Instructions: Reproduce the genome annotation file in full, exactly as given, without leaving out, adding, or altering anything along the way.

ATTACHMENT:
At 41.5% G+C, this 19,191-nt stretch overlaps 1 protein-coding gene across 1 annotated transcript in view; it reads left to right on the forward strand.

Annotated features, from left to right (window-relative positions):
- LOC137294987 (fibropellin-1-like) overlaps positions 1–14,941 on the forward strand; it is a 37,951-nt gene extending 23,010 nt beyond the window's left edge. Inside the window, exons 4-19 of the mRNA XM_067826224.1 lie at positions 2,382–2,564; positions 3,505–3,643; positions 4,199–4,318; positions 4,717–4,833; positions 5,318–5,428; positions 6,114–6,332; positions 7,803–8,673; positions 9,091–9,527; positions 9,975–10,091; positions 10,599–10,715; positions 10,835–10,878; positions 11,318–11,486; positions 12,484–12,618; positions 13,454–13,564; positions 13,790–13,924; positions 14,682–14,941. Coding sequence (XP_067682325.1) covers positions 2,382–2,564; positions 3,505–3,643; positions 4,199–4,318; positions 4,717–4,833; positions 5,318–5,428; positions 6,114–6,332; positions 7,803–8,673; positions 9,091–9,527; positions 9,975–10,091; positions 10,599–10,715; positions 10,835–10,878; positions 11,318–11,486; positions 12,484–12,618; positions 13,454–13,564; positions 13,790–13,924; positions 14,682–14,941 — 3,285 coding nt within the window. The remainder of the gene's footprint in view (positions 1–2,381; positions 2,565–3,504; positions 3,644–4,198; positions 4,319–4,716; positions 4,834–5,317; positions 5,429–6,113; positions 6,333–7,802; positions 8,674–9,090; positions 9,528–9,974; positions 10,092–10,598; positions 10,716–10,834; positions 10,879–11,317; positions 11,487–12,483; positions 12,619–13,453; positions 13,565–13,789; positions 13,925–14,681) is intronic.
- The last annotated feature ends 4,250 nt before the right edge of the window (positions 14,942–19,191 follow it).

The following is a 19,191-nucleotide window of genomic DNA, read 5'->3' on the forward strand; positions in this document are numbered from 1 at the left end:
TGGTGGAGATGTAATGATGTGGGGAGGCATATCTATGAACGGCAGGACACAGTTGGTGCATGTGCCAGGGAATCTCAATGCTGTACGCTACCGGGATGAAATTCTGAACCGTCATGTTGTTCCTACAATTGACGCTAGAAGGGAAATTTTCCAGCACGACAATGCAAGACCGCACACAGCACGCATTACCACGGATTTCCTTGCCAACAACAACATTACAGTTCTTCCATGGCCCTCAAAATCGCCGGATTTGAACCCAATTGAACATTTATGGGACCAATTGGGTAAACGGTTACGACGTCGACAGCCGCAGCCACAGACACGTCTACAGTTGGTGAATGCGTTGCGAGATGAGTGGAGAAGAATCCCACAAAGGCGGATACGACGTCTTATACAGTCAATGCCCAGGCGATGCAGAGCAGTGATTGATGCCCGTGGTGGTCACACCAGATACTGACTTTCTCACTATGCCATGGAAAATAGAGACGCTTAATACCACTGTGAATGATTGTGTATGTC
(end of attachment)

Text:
At 41.5% G+C, this 19,191-nt stretch overlaps 1 protein-coding gene across 1 annotated transcript in view; it reads left to right on the forward strand.

Annotated features, from left to right (window-relative positions):
- LOC137294987 (fibropellin-1-like) overlaps positions 1–14,941 on the forward strand; it is a 37,951-nt gene extending 23,010 nt beyond the window's left edge. Inside the window, exons 4-19 of the mRNA XM_067826224.1 lie at positions 2,382–2,564; positions 3,505–3,643; positions 4,199–4,318; positions 4,717–4,833; positions 5,318–5,428; positions 6,114–6,332; positions 7,803–8,673; positions 9,091–9,527; positions 9,975–10,091; positions 10,599–10,715; positions 10,835–10,878; positions 11,318–11,486; positions 12,484–12,618; positions 13,454–13,564; positions 13,790–13,924; positions 14,682–14,941. Coding sequence (XP_067682325.1) covers positions 2,382–2,564; positions 3,505–3,643; positions 4,199–4,318; positions 4,717–4,833; positions 5,318–5,428; positions 6,114–6,332; positions 7,803–8,673; positions 9,091–9,527; positions 9,975–10,091; positions 10,599–10,715; positions 10,835–10,878; positions 11,318–11,486; positions 12,484–12,618; positions 13,454–13,564; positions 13,790–13,924; positions 14,682–14,941 — 3,285 coding nt within the window. The remainder of the gene's footprint in view (positions 1–2,381; positions 2,565–3,504; positions 3,644–4,198; positions 4,319–4,716; positions 4,834–5,317; positions 5,429–6,113; positions 6,333–7,802; positions 8,674–9,090; positions 9,528–9,974; positions 10,092–10,598; positions 10,716–10,834; positions 10,879–11,317; positions 11,487–12,483; positions 12,619–13,453; positions 13,565–13,789; positions 13,925–14,681) is intronic.
- The last annotated feature ends 4,250 nt before the right edge of the window (positions 14,942–19,191 follow it).

The following is a 19,191-nucleotide window of genomic DNA, read 5'->3' on the forward strand; positions in this document are numbered from 1 at the left end:
TGGTGGAGATGTAATGATGTGGGGAGGCATATCTATGAACGGCAGGACACAGTTGGTGCATGTGCCAGGGAATCTCAATGCTGTACGCTACCGGGATGAAATTCTGAACCGTCATGTTGTTCCTACAATTGACGCTAGAAGGGAAATTTTCCAGCACGACAATGCAAGACCGCACACAGCACGCATTACCACGGATTTCCTTGCCAACAACAACATTACAGTTCTTCCATGGCCCTCAAAATCGCCGGATTTGAACCCAATTGAACATTTATGGGACCAATTGGGTAAACGGTTACGACGTCGACAGCCGCAGCCACAGACACGTCTACAGTTGGTGAATGCGTTGCGAGATGAGTGGAGAAGAATCCCACAAAGGCGGATACGACGTCTTATACAGTCAATGCCCAGGCGATGCAGAGCAGTGATTGATGCCCGTGGTGGTCACACCAGATACTGACTTTCTCACTATGCCATGGAAAATAGAGACGCTTAATACCACTGTGAATGATTGTGTATGTC